Used PBX & Key Systems (hybrids)


Though Key and PBX systems have some different technical features, these differences have become somewhat blurred over the past couple of years. Many Key systems now offer features that were once only available to those who chose to install a full PBX phone system. Some systems also operate internally as either a PBX or Key system depending on the software installed. Sometime these systems are often referred to as "Hybrid" phone systems.

Installation & maintenance of PBX and Key phone systems

PBX and Key phone systems require installation by fully trained and qualified telecoms engineers. All outside and inside lines must connect to the PBX or KSU cabinet. The installation and maintenance of one of these type of phone system can be just as expensive as the phone system itself. In many cases you may be able to use the existing phone lines available in your office, but unless the phones you have been using are relatively new, they may not be compatible with your new system, requiring you to purchase new handsets as well as the system itself.

The Right Size Phone System


It is important that when buying a new office phone system, that you know your requirements in advance. Knowing what features need to be included with your new phone system will stand you in good stead when it comes to negotiating with potential suppliers. When considering buying a new telephone system for your business, there are two major factors that determine the size of the system you require:

Lines. These are sometimes called trunks. The number of lines a system has denotes the number of outside lines being used by a company.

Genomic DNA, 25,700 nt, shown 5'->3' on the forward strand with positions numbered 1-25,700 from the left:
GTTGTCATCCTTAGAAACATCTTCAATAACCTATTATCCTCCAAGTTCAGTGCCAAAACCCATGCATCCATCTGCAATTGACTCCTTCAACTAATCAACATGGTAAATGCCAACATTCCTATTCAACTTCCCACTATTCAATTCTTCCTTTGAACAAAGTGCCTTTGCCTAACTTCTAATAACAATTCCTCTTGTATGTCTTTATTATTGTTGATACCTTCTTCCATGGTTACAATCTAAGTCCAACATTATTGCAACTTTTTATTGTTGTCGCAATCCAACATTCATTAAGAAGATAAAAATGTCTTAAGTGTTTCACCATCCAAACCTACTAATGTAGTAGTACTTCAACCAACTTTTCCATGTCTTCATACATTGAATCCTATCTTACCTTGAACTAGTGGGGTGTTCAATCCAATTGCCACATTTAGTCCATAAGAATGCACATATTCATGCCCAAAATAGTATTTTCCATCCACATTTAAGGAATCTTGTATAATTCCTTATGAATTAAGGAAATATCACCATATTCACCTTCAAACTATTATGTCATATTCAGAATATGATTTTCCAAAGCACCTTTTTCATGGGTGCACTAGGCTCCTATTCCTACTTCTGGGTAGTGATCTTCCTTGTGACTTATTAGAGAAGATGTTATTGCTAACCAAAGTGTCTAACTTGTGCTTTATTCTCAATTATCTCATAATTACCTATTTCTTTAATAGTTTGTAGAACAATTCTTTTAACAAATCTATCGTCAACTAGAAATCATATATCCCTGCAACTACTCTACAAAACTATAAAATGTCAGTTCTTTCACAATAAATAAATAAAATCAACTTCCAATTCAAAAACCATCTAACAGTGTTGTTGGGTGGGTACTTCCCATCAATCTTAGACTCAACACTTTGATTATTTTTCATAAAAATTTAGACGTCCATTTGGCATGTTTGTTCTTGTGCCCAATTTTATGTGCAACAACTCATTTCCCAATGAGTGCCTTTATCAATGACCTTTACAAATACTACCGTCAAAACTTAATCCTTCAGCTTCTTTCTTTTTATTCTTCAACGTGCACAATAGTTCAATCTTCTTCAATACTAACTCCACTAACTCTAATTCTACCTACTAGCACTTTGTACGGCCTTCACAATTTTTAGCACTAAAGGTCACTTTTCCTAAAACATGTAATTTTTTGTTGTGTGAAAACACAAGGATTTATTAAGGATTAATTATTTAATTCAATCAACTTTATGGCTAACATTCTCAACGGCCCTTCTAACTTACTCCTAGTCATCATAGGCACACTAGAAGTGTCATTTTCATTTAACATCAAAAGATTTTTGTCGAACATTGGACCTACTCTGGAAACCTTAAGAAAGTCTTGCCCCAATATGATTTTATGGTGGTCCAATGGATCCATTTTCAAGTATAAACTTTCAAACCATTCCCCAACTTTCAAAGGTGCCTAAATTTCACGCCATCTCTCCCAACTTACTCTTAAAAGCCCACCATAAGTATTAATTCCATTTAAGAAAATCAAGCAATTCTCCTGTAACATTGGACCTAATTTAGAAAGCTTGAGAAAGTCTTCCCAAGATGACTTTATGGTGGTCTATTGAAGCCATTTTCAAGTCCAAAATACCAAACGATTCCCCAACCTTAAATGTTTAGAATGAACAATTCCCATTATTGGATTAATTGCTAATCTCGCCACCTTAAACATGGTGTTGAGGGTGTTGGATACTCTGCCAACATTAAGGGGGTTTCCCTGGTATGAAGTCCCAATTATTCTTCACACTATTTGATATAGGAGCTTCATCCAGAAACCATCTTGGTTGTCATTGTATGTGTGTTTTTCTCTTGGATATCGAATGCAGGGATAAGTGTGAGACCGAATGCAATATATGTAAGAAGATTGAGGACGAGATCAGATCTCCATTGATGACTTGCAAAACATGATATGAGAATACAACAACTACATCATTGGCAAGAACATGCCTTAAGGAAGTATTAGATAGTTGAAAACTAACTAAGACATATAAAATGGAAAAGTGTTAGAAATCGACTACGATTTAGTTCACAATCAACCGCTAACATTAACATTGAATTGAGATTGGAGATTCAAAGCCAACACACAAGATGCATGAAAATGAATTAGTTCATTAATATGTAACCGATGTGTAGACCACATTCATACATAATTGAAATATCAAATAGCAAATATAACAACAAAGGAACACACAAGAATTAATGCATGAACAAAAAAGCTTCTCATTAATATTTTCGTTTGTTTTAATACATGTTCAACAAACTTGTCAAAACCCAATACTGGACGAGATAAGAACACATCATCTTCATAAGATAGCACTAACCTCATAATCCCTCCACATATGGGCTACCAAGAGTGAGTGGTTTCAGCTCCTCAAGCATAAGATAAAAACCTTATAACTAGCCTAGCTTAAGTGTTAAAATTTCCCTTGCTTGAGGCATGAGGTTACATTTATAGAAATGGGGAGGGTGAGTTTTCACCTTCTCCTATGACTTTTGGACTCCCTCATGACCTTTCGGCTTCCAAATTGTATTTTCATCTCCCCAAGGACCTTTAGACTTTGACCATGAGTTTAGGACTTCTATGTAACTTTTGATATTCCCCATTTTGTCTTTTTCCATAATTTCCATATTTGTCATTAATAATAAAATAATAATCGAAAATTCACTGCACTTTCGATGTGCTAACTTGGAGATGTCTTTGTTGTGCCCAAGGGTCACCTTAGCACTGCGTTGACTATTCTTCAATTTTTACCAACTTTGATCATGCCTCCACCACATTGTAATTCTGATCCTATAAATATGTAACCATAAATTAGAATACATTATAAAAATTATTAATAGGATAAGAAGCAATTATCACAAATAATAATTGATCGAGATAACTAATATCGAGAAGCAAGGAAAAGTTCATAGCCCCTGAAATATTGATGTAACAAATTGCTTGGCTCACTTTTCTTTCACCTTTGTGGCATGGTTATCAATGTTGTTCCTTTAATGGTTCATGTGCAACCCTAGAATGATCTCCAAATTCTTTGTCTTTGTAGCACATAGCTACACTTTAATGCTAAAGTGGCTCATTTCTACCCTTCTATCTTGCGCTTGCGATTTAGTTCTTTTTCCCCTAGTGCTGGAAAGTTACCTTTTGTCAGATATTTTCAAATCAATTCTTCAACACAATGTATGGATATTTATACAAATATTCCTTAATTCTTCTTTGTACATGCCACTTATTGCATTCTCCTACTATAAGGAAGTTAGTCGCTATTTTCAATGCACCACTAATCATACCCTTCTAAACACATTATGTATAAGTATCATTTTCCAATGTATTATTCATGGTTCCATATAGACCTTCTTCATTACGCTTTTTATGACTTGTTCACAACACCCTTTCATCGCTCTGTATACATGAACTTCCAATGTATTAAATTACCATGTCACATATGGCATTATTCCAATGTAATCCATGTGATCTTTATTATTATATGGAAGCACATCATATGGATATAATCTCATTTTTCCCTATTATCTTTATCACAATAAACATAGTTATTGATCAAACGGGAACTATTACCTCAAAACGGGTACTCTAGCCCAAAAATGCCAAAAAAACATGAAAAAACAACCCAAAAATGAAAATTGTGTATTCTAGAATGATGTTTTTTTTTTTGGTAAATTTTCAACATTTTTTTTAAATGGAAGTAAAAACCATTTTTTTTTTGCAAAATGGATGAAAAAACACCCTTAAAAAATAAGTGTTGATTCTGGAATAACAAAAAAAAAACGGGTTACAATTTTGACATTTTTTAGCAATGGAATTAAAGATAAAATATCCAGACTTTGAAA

Extensions. Most extensions will be made up of handsets. Though any equipment that requires a phone line is classed as an extension. This includes fax machines, modems, and credit card equipment etc.

It is important that you make a list of all the extensions and lines you may need for your new phone system. Not forgetting some users may need more than one line and multiple extensions.

With key systems, the size of a phone system is indicated as a combination of both lines and extensions. For example a system that has 10 lines and 30 extensions will be shown as a 10 x 30 system.

With PBX phones systems, size is defined as a combination of lines and extensions, called "Ports". The number of "Ports" is the maximum number of connections that can be made to the phone system. These include outside lines and inside extensions, as well as any other telephone system accessories.

When planning for a new business telephone system, you should take into account the future expansion of your company, by foreseeing any extra needs at an early stage. Even if your current phone system is handling calls well for the time being, this may not be the case when any future expansion or improvements are fully implemented. A good office phone system should be able to handle expansion easily and in a cost effective manor. PBX phone systems allow you to expand their capabilities, by adding new expansion cards, thus increasing the number of ports available for use. A few key systems can be expanded by the addition of another cabinet that is identical to the first.

When planning your new system it is important that you enquire about the potential cost for the addition of more extensions or ports. It is important that when choosing a new office phone system, you ensure expansion will come not only easily but as affordable as possible for your company.